Dir: Marc Lawrence US. 2007. 102mins.
After dipping his toe in the murky world of satire with last year's American Dreamz, Hugh Grant retreats to conventional romantic comedy with Music And Lyrics, a bland, undemanding reunion with his Two Weeks Notice (2002) director Marc Lawrence. Grant's blithe spirit and eternal charm should prove enough of a draw to compensate for an underwhelming screenplay in which contrivance constantly wins out over credibility. This is no date movie classic but has enough warm and fuzzy moments to appeal to undemanding Valentine's romantics and is certainly on a par with How To Lose A Guy In Ten Days (2003) or Failure To Launch (2006). If Grant's appeal is still potent then this should rustle up solid, middle-range figures.
A comfortably cast Grant is Alex Fletcher, a former member of 1980s chart-topping sensation Pop now living in the afterglow of his stardom. Opening credits provide a spot-on recreation of a Wham-style promo complete with elaborate mullets, swaying arms and jiggling backsides. Fletcher now coasts along playing high school reunions, county fairs and nostalgia tours.
Then, Britney-style pop princess Cora (Haley Bennett) asks him to write a new song just for her. Time is short and inspiration is absent but the lady who waters his plants does have a way with words. Could he possible collaborate with Sophie Fisher (Drew Barrymore), revive his career and write a bestselling love song by Friday'
Music And Lyrics never leaves the audience in any doubt that they are heading for a happy ending. There is a distinct absence of true dramatic conflict as the main characters are pushed into each other's company and overcome some tired personal baggage to discover whether they might have a future together. Drew Barrymore's character Sophie is the one who suffers the most from being poorly drawn. Why anyone with a cosy apartment would employ someone to water and tend their paltry collection of foliage is just one of the elements in the film that beggars belief. Sophie also never rings entirely true, coming across as a collection of irritating neuroses rather than an endearing oddball. Perhaps only a young Goldie Hawn could have made her entirely irresistible.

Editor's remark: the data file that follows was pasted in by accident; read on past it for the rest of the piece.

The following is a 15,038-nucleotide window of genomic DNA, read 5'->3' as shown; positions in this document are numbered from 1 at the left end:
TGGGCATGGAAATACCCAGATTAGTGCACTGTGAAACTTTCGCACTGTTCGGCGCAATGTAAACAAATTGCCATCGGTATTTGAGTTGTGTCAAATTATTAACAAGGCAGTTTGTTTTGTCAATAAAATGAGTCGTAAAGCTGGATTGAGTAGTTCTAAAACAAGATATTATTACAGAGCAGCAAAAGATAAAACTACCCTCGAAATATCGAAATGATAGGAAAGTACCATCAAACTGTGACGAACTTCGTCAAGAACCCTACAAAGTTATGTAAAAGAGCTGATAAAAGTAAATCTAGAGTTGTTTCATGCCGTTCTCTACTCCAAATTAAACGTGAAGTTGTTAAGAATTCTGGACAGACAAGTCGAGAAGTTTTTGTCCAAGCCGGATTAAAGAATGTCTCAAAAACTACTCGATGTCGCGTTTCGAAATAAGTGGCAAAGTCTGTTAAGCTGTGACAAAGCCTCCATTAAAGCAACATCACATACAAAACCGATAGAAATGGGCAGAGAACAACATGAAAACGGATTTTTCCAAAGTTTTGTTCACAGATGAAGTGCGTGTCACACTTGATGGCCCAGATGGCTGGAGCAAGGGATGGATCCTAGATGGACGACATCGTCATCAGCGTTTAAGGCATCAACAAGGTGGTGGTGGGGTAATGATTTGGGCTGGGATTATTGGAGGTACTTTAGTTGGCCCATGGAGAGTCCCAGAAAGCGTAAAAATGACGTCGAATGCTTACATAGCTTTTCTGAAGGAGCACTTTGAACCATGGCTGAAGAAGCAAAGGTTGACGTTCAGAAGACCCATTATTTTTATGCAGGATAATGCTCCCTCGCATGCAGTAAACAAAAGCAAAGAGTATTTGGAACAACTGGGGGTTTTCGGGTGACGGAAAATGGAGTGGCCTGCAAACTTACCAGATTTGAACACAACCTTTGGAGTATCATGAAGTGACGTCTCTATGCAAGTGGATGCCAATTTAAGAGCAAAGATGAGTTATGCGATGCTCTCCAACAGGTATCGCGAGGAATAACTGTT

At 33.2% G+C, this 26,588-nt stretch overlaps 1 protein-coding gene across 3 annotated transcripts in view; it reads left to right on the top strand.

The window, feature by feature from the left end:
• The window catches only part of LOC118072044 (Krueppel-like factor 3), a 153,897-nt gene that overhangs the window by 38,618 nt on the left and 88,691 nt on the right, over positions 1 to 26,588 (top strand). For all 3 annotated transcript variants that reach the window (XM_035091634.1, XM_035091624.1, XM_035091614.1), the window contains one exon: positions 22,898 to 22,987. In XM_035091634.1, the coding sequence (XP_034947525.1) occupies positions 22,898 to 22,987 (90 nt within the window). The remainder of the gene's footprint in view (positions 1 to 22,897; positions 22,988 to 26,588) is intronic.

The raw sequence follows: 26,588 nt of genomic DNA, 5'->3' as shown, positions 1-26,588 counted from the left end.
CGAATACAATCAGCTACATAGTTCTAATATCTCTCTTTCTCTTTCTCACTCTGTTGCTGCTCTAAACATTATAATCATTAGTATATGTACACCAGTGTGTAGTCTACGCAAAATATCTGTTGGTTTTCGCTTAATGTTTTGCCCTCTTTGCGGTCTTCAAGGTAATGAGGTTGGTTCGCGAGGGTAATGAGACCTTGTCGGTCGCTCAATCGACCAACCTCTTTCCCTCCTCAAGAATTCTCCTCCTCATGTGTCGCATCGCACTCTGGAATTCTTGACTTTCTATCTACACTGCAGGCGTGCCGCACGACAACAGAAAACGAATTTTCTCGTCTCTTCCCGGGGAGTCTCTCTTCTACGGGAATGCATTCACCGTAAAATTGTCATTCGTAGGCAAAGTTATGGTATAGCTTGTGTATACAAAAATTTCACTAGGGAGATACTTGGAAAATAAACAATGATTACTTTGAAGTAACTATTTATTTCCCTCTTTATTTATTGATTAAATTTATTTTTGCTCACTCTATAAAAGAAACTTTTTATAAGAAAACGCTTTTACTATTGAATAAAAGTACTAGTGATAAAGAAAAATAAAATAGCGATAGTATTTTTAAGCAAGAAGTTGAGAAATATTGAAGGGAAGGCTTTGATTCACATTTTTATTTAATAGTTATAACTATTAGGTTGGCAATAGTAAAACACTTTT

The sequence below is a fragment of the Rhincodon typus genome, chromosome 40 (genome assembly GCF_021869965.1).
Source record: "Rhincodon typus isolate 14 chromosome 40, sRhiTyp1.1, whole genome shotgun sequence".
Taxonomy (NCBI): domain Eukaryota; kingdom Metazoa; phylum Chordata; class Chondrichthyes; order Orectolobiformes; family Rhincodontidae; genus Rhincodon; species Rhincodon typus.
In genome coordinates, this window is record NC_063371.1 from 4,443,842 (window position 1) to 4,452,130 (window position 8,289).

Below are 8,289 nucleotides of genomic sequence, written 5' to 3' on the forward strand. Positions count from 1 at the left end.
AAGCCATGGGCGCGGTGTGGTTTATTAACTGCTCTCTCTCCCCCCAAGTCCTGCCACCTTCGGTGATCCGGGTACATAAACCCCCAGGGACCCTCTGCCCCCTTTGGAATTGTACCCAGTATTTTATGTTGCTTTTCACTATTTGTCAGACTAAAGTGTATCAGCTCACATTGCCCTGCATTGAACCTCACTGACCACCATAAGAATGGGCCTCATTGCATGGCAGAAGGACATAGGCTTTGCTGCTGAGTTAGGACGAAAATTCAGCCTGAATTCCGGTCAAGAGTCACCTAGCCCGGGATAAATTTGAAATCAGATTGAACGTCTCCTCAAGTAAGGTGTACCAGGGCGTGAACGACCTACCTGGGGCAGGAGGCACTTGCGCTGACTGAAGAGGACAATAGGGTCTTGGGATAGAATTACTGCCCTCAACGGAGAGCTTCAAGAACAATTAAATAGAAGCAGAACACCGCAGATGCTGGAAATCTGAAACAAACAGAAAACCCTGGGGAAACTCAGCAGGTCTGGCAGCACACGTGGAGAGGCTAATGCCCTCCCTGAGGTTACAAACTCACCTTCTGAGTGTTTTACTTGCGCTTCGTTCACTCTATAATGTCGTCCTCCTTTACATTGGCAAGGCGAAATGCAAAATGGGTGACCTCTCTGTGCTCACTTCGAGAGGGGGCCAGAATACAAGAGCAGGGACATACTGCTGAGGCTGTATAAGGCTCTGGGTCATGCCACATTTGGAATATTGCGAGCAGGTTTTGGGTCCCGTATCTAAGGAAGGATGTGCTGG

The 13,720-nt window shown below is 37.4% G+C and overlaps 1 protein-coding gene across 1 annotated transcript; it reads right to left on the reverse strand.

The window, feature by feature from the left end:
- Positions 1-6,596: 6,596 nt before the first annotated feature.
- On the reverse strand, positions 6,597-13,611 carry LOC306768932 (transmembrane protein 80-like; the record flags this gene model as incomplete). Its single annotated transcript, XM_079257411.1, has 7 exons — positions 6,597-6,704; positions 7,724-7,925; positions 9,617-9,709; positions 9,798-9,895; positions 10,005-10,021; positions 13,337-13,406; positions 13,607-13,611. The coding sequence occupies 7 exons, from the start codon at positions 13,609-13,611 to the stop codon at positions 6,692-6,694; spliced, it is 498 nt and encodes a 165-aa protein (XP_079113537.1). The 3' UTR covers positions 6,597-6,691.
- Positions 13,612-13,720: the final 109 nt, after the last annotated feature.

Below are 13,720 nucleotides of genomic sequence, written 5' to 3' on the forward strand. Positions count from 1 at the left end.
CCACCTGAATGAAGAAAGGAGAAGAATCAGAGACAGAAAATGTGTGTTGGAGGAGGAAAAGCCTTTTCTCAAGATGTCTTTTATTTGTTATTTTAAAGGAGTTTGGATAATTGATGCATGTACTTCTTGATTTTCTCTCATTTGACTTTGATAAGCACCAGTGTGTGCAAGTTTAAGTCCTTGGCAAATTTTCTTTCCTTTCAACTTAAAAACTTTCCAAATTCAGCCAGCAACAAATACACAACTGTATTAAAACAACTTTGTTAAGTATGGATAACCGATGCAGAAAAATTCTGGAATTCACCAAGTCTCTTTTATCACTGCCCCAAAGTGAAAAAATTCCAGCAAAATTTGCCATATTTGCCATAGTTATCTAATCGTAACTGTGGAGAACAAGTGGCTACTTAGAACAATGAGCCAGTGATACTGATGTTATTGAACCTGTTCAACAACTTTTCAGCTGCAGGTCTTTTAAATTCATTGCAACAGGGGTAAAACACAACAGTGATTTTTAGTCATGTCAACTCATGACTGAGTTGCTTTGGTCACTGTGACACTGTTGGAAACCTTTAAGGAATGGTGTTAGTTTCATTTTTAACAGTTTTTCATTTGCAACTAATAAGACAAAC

Supporting characters make a modest contribution to the proceedings and the New York locations are attractive without going the route of picture picture postcard prettiness. Grant's comic timing and insouciance just about carries the day even in a film that feels more like a television sitcom where the focus is always on the next big punchline. He retains the ability to make the most flippant of remarks seem amusing and manages to keep Alex's self-deprecation from descending into self-satisfaction. Grant makes it all appear so effortless but at this stage in his career he either needs to find a sharper script or accept an invitation to step out of his comfort zone.
There are only so many bland comedies an audience will accept before seeking their satisfaction elsewhere.
Castle Rock Entertainment
Village Roadshow Pictures
Xavier Perez Grobet
Susan E Morse